One good thing about music, when it hits you, you feel no pain. – Bob Marley
I am suffering from a severe toothache, so posts might be short or even non-existent over the next few days. But I did manage to find an image for today’s mystery “what is it?!?” picture. (And at least the constant throbbing held off until we returned from my son’s 5th grade civil rights tour in Alabama and Georgia.)
Do you know? Can you tell?
What Is It?!?
What Was That?!? Yesterday’s Picture (Day 142)
First, the fun story from Terry:
IT just looked like ordinary mould.
The kind of mould you get when you leave a pair of sports shoes in a bag for a year or two, but it was anything but ordinary.
Miguel Shreckengost was the first to understand it’s potential.
Miguel had long been an admirer of Howard Florey. Florey was the scientist who developed Penicillin. He understood what Fleming had stumbled over but had failed to recognise.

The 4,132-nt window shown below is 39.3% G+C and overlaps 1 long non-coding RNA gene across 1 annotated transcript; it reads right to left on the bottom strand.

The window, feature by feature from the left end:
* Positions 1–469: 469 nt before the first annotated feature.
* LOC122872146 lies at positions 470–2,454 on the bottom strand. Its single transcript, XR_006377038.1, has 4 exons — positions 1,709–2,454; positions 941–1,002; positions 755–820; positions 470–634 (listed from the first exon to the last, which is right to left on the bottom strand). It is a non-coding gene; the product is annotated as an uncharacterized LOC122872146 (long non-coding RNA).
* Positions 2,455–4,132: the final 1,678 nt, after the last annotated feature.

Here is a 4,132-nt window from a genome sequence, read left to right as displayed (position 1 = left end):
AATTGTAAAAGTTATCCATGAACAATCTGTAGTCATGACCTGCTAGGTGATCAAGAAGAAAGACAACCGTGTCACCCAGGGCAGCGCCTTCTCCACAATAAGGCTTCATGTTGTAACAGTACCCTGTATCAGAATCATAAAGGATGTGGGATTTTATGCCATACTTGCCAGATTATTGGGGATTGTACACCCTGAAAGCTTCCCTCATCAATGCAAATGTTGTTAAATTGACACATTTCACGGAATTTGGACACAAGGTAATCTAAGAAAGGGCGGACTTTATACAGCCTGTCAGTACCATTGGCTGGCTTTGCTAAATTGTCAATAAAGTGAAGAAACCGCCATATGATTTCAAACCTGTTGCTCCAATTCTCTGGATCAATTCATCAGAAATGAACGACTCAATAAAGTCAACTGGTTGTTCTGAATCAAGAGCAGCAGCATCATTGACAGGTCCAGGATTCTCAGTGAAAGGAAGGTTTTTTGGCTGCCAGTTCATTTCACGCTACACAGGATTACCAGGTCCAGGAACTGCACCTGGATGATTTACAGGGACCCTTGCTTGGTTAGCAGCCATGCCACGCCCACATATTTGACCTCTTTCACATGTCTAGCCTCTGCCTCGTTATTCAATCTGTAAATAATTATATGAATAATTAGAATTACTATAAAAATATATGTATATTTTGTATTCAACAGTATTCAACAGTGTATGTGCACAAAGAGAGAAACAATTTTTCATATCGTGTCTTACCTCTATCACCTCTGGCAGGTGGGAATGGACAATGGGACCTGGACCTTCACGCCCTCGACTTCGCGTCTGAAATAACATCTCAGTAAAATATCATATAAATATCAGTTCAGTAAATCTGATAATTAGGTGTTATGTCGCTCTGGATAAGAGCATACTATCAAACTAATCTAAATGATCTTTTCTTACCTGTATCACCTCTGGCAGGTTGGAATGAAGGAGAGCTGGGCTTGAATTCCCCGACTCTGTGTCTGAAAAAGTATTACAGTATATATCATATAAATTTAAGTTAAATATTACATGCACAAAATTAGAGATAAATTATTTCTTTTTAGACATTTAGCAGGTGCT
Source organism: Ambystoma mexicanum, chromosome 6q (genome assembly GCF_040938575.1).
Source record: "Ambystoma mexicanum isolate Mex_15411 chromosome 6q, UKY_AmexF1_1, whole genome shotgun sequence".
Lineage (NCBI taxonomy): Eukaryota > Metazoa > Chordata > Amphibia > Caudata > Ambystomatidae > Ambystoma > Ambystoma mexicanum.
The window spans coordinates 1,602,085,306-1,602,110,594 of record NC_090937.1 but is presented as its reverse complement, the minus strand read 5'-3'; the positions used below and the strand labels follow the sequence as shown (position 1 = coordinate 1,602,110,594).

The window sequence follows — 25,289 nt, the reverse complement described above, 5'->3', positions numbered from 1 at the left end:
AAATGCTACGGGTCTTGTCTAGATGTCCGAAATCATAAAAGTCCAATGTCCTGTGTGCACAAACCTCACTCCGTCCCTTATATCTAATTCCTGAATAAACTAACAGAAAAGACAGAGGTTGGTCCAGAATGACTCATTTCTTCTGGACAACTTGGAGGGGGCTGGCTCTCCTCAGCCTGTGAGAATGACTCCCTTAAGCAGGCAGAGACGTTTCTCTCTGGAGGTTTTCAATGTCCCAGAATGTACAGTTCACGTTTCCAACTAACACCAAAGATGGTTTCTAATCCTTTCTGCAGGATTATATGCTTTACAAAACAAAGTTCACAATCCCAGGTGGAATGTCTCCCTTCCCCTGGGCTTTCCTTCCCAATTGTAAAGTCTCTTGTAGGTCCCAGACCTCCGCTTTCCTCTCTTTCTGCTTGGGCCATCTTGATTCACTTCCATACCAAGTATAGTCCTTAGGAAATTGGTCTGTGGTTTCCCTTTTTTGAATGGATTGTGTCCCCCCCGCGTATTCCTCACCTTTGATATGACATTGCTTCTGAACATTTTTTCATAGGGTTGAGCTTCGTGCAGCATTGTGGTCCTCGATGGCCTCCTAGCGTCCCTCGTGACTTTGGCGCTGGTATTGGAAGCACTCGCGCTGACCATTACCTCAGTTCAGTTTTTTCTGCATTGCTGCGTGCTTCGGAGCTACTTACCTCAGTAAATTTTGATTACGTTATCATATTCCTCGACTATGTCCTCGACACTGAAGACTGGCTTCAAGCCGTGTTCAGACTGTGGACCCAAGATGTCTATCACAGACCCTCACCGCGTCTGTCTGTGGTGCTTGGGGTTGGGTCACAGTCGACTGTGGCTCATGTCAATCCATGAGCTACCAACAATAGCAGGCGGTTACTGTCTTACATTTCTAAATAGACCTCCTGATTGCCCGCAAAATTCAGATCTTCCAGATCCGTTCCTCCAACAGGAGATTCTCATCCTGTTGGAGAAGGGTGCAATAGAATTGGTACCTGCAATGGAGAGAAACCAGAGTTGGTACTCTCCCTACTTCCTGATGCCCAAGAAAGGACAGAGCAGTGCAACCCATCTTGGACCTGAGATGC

Shreckengost did not discover hypercillium but he did develop it into what we know today.
Without it we would not be able fly.
Imagine not being able to fly, it seems silly I know. Once upon a time there were no electric vehicles either, but not being able to fly?
And then a couple of hilarious guesses from Girish:
Mars ! you landed on mars ! Eat that NASA !
Either that or the spray tan went horribly wrong and you need to get to a dermatologist stat !
But it was Gail that guessed the identity: a brick.
This particular brick is from the Booker T. Washington house (The Oaks) in Tuskegee, Alabama. Each brick was handmade by the students at the Tuskegee Institute; in fact, the students constructed most of the building materials and built the entire house. It was mighty impressive and full of history. For more information, here’s just one website: http://www.nps.gov/museum/exhibits/tuskegee/btwoaks.htm.